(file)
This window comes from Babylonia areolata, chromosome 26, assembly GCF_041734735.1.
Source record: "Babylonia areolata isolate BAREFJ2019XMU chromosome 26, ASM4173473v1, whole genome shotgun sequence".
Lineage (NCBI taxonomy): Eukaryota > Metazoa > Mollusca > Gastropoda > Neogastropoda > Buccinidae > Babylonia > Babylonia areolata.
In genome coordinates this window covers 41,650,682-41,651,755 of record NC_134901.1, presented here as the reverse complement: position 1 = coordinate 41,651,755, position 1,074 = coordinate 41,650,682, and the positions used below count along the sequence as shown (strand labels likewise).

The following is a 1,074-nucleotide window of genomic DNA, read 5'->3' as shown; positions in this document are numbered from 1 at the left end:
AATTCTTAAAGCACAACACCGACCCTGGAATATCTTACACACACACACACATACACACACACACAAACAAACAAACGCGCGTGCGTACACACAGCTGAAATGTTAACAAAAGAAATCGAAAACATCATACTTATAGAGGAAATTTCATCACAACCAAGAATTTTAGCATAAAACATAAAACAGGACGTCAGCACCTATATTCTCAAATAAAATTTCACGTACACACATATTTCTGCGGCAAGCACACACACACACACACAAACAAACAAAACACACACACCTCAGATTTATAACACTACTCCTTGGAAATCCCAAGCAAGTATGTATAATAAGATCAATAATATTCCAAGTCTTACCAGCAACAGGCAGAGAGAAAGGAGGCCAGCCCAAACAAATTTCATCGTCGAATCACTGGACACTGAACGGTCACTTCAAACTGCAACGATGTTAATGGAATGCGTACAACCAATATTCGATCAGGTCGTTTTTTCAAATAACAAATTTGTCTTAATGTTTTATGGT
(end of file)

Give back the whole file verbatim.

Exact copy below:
This window comes from Babylonia areolata, chromosome 26, assembly GCF_041734735.1.
Source record: "Babylonia areolata isolate BAREFJ2019XMU chromosome 26, ASM4173473v1, whole genome shotgun sequence".
Lineage (NCBI taxonomy): Eukaryota > Metazoa > Mollusca > Gastropoda > Neogastropoda > Buccinidae > Babylonia > Babylonia areolata.
In genome coordinates this window covers 41,650,682-41,651,755 of record NC_134901.1, presented here as the reverse complement: position 1 = coordinate 41,651,755, position 1,074 = coordinate 41,650,682, and the positions used below count along the sequence as shown (strand labels likewise).

The following is a 1,074-nucleotide window of genomic DNA, read 5'->3' as shown; positions in this document are numbered from 1 at the left end:
AATTCTTAAAGCACAACACCGACCCTGGAATATCTTACACACACACACACATACACACACACACAAACAAACAAACGCGCGTGCGTACACACAGCTGAAATGTTAACAAAAGAAATCGAAAACATCATACTTATAGAGGAAATTTCATCACAACCAAGAATTTTAGCATAAAACATAAAACAGGACGTCAGCACCTATATTCTCAAATAAAATTTCACGTACACACATATTTCTGCGGCAAGCACACACACACACACACAAACAAACAAAACACACACACCTCAGATTTATAACACTACTCCTTGGAAATCCCAAGCAAGTATGTATAATAAGATCAATAATATTCCAAGTCTTACCAGCAACAGGCAGAGAGAAAGGAGGCCAGCCCAAACAAATTTCATCGTCGAATCACTGGACACTGAACGGTCACTTCAAACTGCAACGATGTTAATGGAATGCGTACAACCAATATTCGATCAGGTCGTTTTTTCAAATAACAAATTTGTCTTAATGTTTTATGGT